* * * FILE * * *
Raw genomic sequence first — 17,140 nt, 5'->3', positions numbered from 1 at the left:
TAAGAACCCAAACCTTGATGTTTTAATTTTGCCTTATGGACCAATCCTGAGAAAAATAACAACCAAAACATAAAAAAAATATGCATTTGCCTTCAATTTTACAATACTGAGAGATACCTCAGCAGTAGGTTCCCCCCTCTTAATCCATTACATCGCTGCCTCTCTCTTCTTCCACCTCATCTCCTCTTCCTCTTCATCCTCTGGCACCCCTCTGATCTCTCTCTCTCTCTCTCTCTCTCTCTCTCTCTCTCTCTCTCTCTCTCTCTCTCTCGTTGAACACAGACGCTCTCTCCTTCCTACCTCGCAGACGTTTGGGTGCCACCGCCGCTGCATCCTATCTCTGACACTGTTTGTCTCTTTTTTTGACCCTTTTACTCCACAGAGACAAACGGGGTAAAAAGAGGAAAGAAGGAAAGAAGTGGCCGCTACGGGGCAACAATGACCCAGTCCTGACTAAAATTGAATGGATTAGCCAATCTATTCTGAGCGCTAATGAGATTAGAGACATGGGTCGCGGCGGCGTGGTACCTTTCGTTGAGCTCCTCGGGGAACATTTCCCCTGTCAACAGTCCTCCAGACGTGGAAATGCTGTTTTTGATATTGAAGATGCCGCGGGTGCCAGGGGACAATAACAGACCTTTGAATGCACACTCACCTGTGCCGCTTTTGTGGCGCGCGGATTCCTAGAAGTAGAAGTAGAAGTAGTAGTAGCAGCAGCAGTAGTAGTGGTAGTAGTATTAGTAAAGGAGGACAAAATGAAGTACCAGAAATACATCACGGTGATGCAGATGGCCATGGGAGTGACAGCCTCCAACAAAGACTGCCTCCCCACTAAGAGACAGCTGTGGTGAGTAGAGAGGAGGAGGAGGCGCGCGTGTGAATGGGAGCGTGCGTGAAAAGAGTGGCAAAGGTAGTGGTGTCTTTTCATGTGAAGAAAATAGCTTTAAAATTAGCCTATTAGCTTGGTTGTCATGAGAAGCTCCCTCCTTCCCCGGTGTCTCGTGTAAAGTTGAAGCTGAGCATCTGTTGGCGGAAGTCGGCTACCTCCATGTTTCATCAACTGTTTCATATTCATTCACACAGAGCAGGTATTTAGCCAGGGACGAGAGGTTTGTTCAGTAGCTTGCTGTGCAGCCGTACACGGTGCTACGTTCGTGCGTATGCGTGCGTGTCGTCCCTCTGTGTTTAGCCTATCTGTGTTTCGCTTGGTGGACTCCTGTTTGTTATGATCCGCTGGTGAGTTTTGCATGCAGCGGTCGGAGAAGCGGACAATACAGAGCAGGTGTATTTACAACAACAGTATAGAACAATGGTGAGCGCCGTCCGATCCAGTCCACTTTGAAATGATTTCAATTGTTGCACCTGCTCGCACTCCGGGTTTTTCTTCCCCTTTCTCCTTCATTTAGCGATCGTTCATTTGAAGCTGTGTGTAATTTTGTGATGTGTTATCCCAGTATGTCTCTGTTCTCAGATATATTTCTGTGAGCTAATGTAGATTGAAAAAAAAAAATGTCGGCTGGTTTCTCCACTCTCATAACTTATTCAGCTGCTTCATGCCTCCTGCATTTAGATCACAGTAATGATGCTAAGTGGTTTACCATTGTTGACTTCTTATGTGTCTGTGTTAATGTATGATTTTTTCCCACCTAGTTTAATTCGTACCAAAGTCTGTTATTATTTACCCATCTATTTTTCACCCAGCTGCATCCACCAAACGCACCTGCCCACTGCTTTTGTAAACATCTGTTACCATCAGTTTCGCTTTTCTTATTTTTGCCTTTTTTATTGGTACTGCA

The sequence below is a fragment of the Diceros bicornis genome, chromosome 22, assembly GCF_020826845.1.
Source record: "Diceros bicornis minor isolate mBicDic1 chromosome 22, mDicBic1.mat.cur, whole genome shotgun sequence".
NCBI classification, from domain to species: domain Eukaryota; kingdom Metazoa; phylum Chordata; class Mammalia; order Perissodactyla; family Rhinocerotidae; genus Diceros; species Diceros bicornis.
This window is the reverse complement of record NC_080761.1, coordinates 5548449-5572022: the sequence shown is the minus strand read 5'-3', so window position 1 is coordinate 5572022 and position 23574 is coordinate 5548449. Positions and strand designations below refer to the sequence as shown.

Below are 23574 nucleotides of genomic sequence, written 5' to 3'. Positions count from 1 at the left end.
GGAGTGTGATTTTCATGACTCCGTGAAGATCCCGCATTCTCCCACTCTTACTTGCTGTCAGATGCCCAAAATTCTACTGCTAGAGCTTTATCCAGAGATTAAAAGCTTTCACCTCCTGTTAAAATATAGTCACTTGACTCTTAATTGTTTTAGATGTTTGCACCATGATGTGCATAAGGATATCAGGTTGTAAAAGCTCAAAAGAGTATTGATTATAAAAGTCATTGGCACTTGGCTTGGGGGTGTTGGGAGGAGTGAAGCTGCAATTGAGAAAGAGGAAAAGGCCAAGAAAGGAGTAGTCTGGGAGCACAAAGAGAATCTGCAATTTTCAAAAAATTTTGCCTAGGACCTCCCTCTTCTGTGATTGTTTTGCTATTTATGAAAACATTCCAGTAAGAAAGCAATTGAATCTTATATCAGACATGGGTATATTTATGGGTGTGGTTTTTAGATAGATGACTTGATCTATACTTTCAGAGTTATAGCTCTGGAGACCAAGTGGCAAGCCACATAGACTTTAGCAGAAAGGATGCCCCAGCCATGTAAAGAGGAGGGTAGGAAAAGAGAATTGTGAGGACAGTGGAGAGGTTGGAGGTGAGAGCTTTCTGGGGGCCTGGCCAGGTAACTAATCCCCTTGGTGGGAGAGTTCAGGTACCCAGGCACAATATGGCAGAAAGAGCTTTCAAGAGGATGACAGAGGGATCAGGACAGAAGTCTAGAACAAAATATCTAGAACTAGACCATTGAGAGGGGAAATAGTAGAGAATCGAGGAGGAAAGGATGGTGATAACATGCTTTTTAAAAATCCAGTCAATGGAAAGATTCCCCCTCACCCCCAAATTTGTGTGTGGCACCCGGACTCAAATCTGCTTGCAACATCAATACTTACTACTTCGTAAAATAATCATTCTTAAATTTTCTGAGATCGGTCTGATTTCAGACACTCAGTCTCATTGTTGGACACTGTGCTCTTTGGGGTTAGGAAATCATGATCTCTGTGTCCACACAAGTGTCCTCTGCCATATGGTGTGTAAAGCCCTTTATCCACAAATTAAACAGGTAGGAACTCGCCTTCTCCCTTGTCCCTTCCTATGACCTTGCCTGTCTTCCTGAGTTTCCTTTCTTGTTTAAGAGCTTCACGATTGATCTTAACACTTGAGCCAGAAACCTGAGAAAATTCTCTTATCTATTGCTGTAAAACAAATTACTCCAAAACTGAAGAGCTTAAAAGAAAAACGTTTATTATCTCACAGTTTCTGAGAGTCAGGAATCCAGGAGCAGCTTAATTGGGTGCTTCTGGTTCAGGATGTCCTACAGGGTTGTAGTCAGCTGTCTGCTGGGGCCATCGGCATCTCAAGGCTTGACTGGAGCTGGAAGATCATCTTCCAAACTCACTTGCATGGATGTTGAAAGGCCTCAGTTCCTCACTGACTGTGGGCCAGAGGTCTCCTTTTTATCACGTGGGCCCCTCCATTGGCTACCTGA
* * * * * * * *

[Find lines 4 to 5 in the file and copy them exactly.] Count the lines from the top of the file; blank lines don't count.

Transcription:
Source record: "Diceros bicornis minor isolate mBicDic1 chromosome 22, mDicBic1.mat.cur, whole genome shotgun sequence".
NCBI classification, from domain to species: domain Eukaryota; kingdom Metazoa; phylum Chordata; class Mammalia; order Perissodactyla; family Rhinocerotidae; genus Diceros; species Diceros bicornis.